Michael J. Nathanson, JD, LLM
Chairman & Chief Executive Officer
February 20, 2019
You may have heard that alimony payments under newly executed divorce arrangements are no longer deductible for federal income tax purposes. This longtime deduction, which had been in place for about 75 years, was eliminated through one of the most controversial and well-publicized provisions of the Tax Cuts and Jobs Act of 2017.
With so much attention focused on loss of the federal deduction, there’s a related consideration that has received very little attention: alimony that is no longer deductible federally may still be deductible for state income tax purposes. This can be a very important point for couples seeking a divorce, especially in high-tax jurisdictions where the state tax deduction has higher value.
The federal alimony deduction had been a long-time staple in divorce planning. The old rule allowed the alimony payor to deduct their payments while the recipient paid income tax on any alimony received. The result enabled separating couples the opportunity to shift taxable income from the spouse earning more income to the one earning less. In cases where alimony was substantial, this tax treatment afforded the two individuals a valuable opportunity to save on their aggregate federal income tax bills.
The deduction also took some of the sting away from the ex-spouse who was paying the alimony. These potential benefits gave divorcing couples the ability to help defray some of the high costs of divorce, putting the alimony deduction at the center of divorce negotiations and among the top considerations by legal decision makers.
The Tax Cuts and Jobs Act of 2017 eliminated the federal alimony deduction for any alimony paid under divorce agreements executed after December 31, 2018. Additionally, previously executed divorce agreements may become subject to the new rule if an alimony modification agreement specifically states that the new law applies.
So, how do divorcing couples know if alimony is still deductible on their state tax return? It depends on whether and how your state follows the federal tax rules. This can get complicated, but generally, there are three ways:
1. They apply the federal definitions of adjusted gross income or taxable income:Most states — but not all — use your federal adjusted gross income as the starting point for determining state taxable income. The federal alimony deduction reduced the payer’s federal adjusted gross income. With the repeal of this deduction, if your state strictly follows the federal rules, then you would effectively lose the alimony deduction on your state income tax return as well. A similar effect can occur for those states whose starting point is federal taxable income, a derivative of federal adjusted gross income.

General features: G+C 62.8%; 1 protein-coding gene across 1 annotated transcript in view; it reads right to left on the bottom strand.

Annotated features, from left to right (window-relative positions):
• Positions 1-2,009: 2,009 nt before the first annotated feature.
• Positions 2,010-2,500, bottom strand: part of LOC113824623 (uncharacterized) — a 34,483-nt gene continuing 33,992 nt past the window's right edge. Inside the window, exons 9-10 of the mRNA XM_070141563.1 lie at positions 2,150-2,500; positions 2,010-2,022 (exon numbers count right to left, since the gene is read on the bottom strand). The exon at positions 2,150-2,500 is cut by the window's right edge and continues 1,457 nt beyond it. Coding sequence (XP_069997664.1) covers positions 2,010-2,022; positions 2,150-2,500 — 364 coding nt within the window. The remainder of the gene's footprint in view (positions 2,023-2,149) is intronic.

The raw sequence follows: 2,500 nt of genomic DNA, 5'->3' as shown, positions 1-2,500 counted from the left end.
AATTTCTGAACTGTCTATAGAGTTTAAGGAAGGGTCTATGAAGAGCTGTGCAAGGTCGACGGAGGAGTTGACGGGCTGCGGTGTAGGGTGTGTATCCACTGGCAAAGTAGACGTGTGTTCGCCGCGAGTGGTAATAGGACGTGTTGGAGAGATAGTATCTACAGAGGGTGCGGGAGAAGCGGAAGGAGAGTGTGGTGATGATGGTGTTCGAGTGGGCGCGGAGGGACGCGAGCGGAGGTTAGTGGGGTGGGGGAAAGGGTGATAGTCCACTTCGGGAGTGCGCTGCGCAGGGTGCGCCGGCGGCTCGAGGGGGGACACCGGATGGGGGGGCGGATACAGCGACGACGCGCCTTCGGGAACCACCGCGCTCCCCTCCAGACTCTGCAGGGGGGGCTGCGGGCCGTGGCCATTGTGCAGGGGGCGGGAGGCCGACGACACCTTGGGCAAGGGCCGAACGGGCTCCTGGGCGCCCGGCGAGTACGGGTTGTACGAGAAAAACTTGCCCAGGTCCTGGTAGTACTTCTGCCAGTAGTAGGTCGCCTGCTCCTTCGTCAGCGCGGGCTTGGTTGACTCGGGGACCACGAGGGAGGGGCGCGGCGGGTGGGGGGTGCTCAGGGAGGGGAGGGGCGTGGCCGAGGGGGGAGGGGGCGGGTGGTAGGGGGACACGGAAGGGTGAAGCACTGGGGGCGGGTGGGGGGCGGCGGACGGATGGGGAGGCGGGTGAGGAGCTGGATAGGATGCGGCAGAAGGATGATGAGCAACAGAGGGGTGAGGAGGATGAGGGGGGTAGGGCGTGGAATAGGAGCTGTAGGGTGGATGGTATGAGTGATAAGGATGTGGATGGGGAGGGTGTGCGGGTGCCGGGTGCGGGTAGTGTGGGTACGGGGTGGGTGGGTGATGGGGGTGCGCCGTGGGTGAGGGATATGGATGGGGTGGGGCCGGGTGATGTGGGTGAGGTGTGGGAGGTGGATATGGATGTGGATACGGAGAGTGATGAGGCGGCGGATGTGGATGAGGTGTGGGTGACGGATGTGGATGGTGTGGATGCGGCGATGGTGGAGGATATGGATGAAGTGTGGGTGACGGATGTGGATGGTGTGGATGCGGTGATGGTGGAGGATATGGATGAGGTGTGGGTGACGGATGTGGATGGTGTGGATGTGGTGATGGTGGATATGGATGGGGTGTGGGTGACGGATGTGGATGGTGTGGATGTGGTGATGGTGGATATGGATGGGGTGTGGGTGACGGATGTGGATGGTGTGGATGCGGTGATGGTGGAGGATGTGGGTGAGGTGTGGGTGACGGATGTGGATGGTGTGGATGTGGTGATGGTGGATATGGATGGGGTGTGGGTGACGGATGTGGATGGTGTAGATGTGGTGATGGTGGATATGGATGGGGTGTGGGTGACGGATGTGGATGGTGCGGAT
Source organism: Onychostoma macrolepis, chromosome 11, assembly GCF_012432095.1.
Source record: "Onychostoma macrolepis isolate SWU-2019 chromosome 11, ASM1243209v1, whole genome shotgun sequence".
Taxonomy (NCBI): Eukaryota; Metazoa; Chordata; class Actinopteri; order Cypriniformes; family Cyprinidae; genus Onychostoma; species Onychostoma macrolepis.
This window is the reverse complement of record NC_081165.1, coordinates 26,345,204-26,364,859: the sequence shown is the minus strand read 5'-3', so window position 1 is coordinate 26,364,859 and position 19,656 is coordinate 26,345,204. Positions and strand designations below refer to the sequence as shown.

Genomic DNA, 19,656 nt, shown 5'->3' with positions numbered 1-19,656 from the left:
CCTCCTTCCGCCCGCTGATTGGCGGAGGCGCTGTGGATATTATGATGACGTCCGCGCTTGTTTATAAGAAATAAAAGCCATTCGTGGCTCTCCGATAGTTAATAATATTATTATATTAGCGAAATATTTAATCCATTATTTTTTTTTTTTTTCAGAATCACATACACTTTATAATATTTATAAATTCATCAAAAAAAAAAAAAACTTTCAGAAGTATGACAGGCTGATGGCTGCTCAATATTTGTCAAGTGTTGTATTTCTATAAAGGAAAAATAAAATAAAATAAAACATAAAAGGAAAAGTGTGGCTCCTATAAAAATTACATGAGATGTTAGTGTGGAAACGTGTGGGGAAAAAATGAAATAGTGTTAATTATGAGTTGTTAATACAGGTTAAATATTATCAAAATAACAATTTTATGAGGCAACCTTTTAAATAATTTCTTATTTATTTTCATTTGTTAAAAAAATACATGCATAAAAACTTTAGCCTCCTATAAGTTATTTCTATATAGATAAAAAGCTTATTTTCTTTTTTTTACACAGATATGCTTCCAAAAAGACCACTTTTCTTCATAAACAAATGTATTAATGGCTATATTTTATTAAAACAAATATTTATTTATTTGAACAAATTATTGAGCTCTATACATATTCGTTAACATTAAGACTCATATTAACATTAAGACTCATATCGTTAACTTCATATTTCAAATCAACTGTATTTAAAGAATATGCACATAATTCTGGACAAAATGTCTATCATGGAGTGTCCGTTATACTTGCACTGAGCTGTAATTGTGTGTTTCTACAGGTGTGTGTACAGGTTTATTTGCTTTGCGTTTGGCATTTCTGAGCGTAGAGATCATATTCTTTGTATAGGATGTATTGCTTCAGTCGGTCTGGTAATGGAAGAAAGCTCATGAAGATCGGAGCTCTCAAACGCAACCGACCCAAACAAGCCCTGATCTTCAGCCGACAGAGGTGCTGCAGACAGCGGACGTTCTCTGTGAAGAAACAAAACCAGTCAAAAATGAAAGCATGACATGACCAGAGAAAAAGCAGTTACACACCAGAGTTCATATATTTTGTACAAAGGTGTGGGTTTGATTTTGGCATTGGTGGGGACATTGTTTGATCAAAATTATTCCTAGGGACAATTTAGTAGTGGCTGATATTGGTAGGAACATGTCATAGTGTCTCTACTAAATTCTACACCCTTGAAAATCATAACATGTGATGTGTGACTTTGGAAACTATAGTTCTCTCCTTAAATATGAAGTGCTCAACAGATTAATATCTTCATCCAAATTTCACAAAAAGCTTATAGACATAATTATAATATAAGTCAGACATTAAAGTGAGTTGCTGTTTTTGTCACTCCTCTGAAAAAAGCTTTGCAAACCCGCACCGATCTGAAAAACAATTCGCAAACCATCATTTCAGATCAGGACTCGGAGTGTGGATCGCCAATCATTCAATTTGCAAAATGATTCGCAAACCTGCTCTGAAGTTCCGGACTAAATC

2. They follow the federal tax provisions but only as of a certain date: When this is the case, you would want to check how the state times its conformity to the federal laws. For example, if you live in a state that last conformed before the federal law changed, then the alimony deduction might still be available at the state level. Some of these states, including California and Massachusetts, have already clarified that the alimony deduction will remain in place.
By the way, if you live in Alabama, Arkansas, Mississippi, New Jersey or Pennsylvania, you’ll have to check the rules even more carefully because these states only selectively conform to the federal income tax structure.
3. They diverge from the federal tax provisions: Despite all of the above points, states are always free to enact their own state tax legislation. Of course, AK, FL, NV, SD, TX, WA, and WY do not impose state income taxes, and NH and TN impose income taxes only on certain types of income. In the world of taxation, there are always intricacies and exceptions; but in the world of state taxation, there are even more.
In spite of the loss of the federal alimony deduction, a state deduction may still be available. For couples with prenuptial and postnuptial agreements, the potential impact of the law change remains to be seen. Considering that these agreements may have established alimony payments assuming the old tax treatment, the federal tax law change may have implications even for currently married individuals.
In simple terms, alimony planning may have become less important from a federal income tax perspective, but it can still be quite important from a state and local income tax perspective. In a sense, the repeal of the federal deduction may actually cause some to overlook the tax angle altogether – a trap for the unwary in states and localities that still offer the deduction. Because of the complexity of state tax laws, we recommend that you consult with a financial advisor, attorney, or accountant to see how this new law may affect you.